Based on the DI approach, banks still indicated a net tightening and this was trend for the last 24 quarters. “During the quarter, respondent banks conveyed a declined tolerance for risk, deterioration in borrowers’ profile, and a less favorable outlook as key elements to the tightening of overall credit standards for CRELs,” said the BSP.
A net tightening when it comes to CREALs mean wider loan margins, reduced credit line sizes, stricter collateral requirements and loan covenants, increased use of interest rate floors, and shortened loan maturities, noted the BSP.
As far as loan demand, the BSP said most banks said demand for CREALs are unchanged and consistent, based on the modal approach. The DI-based results showed a slight net decline in demand for CRELs “given the decreased investment in plant or equipment of clients and the deterioration in customers’ economic outlook.”
For the first three months of 2022, demand for CRELs are not expected to change while some banks anticipate higher demand because of the market’s positive economic outlook, increased customer inventory and accounts receivable financing needs.
Another 71.9 percent of banks said housing loans experienced steady lending standards in the last quarter of 2021 while DI-based results also showed expectations of net easing in credit standards for housing loans, driven by less uncertain economic outlook, and improvement in borrowers’ profile, said the BSP.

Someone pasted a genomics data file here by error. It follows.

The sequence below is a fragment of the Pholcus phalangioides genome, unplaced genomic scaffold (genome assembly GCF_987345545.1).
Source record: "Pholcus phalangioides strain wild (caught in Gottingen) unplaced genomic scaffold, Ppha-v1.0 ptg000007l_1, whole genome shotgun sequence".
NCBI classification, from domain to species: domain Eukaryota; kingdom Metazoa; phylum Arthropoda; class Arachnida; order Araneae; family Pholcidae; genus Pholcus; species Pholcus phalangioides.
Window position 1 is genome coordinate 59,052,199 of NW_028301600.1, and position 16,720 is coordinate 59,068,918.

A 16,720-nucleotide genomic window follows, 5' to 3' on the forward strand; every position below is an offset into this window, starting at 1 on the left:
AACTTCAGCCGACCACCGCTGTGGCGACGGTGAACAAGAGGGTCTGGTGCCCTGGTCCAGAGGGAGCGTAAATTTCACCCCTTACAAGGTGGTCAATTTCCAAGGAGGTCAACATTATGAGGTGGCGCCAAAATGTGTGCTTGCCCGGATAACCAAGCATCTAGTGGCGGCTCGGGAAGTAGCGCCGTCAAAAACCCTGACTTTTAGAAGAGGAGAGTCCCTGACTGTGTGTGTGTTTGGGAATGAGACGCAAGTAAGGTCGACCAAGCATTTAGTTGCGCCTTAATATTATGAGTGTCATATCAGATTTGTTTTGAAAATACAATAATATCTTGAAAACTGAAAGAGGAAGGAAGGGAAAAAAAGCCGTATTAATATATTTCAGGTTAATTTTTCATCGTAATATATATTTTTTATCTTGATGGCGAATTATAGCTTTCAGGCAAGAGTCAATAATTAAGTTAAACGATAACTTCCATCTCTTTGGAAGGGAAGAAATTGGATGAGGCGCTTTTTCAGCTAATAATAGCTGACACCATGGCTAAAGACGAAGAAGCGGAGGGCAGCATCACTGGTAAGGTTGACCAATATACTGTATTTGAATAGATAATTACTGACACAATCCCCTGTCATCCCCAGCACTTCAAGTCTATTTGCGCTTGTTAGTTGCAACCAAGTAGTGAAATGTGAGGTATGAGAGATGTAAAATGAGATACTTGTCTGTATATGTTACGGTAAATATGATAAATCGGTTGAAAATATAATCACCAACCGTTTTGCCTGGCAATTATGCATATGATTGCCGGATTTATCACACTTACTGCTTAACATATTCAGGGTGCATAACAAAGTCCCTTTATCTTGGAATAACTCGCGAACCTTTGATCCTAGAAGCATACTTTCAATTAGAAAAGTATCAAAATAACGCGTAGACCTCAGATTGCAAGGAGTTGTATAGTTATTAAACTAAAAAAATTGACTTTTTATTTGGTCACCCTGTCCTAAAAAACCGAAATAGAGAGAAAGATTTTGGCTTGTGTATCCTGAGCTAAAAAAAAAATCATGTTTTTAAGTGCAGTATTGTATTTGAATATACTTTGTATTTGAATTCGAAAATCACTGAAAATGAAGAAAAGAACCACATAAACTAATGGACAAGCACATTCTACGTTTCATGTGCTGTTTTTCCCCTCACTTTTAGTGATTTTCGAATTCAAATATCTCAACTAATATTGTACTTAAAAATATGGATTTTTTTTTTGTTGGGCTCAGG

Overall, the SLOS said loan demand for enterprises, household and real estate loans are steady, based on the modal approach.
The DI-based results, meantime, showed a net increase in overall demand for business loans across all major loan categories particularly for top corporations, large middle-market firms, small and medium enterprises, and micro-enterprises. For consumer loans, it is housing loans, credit card loans and auto loans that showed steady demand, said the BSP.
Anticipation of improved economic outlook and the rise in customers’ financing requirements for inventory and accounts receivable are reasons for the increase in loan demand for enterprises. The higher households consumption, bank’s more attractive financing terms, and lower interest rates are factors for the expected steady rise in consumer loans.
For first quarter 2022, the BSP said a “considerable portion” of surveyed banks expect a net increase in demand business and household loans “amid the market’s optimistic economic outlook due to the easing of COVID-19 quarantine restrictions and the continued rollout of vaccines.”
“Results from the DI method reflected expectations of a net rise in overall loan demand from businesses which were mainly associated with clients’ improvement in economic outlook as well as increased inventory and accounts receivable financing needs,” the BSP added. “Similarly, the DI approach manifested banks’ anticipation of net increase in overall consumer loan demand which was attributed to banks’ more attractive financing terms and higher household consumption,” it said.
The BSP’s SLOS help the Monetary Board to have a clearer understanding of banks’ lending behavior. Credit activity is one of the most important indicator in monitoring the conditions of asset markets and the “overall strength of bank lending as a transmission channel of monetary policy.”
The latest SLOS was conducted on Nov. 29, 2021 until Jan. 11 this year.